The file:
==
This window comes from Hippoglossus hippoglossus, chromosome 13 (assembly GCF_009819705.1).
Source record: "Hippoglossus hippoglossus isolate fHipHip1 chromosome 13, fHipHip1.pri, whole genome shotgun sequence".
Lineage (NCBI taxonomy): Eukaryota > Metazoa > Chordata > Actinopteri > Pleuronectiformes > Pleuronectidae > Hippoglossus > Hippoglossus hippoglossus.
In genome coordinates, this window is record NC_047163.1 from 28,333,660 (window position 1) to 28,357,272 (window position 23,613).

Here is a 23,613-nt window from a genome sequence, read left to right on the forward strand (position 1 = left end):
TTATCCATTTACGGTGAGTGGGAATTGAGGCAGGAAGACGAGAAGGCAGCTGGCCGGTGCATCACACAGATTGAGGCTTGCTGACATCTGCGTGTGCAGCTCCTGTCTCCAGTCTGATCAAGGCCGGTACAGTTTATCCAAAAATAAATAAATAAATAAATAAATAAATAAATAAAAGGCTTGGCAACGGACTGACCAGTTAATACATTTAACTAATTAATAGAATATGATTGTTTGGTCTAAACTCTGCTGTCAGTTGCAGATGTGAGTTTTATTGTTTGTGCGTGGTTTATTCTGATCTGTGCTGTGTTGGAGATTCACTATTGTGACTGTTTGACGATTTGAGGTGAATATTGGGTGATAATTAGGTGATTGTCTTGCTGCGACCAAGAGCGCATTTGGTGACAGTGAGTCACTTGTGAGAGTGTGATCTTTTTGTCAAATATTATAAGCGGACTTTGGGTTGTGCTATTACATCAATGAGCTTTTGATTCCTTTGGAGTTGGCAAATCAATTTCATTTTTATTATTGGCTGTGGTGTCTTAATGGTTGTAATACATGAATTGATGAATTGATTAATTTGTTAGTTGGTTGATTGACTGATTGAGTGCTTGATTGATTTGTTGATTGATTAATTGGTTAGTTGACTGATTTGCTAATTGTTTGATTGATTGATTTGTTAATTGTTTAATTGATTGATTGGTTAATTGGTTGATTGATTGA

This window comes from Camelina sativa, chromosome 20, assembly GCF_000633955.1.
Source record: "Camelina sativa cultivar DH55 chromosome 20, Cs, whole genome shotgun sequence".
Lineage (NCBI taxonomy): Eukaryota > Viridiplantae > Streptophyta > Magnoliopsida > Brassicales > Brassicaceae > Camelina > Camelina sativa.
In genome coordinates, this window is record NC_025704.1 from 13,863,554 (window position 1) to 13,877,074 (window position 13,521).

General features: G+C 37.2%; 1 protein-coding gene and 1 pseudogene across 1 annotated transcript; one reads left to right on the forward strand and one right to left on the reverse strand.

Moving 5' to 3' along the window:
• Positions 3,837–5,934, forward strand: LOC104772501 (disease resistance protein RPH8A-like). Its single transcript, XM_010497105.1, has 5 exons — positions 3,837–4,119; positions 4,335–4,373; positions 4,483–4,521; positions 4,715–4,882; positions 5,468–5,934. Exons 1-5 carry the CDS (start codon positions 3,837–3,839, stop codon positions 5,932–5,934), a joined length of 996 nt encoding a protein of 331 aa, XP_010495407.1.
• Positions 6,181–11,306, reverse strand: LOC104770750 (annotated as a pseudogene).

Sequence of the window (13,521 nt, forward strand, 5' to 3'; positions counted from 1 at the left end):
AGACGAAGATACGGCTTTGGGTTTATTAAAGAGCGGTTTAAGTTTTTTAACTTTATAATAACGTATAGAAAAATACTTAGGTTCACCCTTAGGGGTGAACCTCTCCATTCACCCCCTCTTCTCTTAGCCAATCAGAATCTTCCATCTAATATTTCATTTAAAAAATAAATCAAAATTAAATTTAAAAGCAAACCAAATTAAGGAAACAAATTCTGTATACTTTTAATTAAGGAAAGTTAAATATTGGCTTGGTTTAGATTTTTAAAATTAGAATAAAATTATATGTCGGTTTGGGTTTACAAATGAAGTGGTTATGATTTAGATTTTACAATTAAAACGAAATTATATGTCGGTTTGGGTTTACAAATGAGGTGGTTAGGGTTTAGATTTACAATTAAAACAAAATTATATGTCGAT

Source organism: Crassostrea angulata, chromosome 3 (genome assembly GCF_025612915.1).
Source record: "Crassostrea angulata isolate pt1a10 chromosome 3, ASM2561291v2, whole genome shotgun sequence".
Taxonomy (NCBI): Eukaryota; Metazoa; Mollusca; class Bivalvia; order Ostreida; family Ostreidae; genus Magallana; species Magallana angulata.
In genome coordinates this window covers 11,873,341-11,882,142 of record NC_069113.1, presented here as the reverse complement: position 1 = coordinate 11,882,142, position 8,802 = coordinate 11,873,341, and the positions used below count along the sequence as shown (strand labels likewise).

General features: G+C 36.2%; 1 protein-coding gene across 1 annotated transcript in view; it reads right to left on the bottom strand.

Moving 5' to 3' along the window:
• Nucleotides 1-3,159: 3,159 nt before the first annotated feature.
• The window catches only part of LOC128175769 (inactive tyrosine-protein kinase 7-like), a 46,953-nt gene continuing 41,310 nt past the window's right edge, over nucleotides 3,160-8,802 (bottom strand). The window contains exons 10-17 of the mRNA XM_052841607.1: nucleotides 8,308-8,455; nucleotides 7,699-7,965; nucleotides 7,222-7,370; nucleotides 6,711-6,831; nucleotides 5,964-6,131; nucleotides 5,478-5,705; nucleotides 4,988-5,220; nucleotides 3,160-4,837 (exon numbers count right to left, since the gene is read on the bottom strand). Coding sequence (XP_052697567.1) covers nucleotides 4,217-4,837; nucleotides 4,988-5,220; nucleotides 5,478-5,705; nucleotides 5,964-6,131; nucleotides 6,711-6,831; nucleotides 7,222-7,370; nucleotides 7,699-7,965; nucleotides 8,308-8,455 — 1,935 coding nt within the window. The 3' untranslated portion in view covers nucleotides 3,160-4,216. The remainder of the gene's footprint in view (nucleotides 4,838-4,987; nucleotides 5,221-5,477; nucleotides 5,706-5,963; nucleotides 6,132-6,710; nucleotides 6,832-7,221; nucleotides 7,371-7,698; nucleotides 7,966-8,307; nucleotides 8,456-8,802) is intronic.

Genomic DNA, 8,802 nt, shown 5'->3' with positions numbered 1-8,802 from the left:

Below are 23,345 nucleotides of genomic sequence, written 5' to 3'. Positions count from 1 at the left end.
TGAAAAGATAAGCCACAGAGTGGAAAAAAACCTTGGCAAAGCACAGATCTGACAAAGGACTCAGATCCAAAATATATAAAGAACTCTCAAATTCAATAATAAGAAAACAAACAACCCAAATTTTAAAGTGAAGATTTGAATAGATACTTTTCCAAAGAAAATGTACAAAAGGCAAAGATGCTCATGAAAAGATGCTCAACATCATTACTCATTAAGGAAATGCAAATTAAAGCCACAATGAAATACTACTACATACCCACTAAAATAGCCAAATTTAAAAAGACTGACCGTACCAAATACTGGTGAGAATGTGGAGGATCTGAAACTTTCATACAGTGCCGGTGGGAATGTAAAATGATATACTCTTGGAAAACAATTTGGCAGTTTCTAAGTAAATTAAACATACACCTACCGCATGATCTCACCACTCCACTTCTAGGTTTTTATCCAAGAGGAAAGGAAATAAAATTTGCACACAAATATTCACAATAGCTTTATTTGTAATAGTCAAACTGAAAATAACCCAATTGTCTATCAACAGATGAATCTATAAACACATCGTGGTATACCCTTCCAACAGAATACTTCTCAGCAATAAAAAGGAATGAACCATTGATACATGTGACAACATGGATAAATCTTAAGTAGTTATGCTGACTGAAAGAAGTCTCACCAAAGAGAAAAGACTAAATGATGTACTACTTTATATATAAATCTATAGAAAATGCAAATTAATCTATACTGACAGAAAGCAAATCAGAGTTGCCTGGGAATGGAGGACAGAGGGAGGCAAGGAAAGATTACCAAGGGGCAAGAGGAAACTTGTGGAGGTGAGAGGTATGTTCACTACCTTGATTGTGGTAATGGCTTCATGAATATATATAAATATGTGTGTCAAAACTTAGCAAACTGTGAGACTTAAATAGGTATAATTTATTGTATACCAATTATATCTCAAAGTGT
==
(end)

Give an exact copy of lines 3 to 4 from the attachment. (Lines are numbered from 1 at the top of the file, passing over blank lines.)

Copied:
Lineage (NCBI taxonomy): Eukaryota > Metazoa > Chordata > Actinopteri > Pleuronectiformes > Pleuronectidae > Hippoglossus > Hippoglossus hippoglossus.
In genome coordinates, this window is record NC_047163.1 from 28,333,660 (window position 1) to 28,357,272 (window position 23,613).